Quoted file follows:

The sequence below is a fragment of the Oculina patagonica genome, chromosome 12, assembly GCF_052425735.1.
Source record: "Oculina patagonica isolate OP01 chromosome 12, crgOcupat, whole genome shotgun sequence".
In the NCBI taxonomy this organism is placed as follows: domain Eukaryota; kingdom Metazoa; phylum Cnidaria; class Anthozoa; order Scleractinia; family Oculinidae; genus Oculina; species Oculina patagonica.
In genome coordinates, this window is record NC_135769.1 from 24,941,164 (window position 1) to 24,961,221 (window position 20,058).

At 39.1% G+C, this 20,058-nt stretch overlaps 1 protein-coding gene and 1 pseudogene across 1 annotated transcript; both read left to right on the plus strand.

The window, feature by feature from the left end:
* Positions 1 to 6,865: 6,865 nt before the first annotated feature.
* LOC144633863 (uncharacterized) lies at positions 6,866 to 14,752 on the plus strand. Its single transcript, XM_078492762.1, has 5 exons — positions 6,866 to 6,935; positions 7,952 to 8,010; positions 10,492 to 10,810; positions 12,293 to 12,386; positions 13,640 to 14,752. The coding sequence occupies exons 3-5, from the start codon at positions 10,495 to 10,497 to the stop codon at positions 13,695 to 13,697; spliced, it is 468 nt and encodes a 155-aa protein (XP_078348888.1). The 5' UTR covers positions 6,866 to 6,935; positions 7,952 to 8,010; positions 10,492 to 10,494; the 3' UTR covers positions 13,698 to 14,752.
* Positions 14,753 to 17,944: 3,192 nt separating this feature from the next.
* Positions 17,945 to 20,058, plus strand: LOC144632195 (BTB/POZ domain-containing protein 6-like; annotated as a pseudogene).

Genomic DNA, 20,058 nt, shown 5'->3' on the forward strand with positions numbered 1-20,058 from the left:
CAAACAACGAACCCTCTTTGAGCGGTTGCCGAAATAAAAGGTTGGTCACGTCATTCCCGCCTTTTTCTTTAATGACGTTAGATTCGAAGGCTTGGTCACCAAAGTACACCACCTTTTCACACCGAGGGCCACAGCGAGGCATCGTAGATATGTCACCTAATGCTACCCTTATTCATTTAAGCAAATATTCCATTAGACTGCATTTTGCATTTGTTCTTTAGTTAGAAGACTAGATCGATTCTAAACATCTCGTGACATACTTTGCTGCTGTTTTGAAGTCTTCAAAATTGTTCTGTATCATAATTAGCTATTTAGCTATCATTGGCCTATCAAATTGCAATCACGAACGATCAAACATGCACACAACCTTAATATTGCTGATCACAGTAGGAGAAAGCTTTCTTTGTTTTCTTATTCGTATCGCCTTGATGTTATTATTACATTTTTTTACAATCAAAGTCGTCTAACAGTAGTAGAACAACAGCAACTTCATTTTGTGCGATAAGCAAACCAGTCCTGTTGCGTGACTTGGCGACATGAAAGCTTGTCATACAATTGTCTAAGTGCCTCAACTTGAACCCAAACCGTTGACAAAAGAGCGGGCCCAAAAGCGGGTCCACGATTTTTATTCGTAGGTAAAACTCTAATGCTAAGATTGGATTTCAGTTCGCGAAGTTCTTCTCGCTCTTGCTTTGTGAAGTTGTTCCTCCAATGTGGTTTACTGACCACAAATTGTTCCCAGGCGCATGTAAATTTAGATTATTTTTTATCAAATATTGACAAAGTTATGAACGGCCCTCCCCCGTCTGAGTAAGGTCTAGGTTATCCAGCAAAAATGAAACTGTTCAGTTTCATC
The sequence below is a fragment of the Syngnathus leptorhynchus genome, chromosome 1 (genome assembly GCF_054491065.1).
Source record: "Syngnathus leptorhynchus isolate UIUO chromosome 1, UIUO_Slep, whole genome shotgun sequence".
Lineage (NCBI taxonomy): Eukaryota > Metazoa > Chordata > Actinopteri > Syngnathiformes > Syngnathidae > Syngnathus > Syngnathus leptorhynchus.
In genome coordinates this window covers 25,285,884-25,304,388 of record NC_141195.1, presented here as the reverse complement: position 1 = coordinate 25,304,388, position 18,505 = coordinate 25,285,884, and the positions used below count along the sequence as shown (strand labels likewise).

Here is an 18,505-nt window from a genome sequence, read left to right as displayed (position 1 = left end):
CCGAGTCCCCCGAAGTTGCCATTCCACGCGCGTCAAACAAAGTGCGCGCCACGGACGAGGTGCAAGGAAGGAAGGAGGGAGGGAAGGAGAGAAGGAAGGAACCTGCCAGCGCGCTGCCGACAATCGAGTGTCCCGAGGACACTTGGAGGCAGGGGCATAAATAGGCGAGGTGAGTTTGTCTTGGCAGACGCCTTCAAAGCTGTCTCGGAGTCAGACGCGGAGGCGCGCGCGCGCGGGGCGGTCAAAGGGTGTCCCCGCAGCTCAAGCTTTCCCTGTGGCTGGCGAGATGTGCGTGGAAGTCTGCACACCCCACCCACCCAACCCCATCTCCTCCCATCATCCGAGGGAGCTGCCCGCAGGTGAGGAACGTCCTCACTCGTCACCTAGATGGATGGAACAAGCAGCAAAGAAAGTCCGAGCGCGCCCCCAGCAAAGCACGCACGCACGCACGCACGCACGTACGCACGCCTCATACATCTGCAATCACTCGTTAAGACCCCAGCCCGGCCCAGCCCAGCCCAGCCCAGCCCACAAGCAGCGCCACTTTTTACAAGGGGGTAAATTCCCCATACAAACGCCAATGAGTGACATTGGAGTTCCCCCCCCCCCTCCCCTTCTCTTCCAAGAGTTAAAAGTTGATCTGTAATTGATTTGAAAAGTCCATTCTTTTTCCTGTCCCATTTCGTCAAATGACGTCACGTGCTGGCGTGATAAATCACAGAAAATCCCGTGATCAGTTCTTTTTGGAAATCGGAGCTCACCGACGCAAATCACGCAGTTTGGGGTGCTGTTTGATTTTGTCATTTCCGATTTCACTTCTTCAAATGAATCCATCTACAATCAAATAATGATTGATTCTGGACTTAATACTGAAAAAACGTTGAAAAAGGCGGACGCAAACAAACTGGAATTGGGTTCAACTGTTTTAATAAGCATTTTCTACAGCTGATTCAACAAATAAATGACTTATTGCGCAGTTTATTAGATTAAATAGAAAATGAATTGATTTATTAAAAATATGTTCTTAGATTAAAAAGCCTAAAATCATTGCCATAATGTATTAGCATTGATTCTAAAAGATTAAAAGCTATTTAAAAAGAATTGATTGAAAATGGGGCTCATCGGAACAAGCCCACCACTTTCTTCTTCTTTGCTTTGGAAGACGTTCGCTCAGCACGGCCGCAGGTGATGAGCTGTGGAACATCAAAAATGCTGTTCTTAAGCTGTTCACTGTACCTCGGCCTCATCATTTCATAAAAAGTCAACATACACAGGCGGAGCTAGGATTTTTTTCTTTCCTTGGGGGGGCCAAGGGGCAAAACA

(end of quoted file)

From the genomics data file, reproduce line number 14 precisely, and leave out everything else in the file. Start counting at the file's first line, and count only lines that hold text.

Source record: "Syngnathus leptorhynchus isolate UIUO chromosome 1, UIUO_Slep, whole genome shotgun sequence".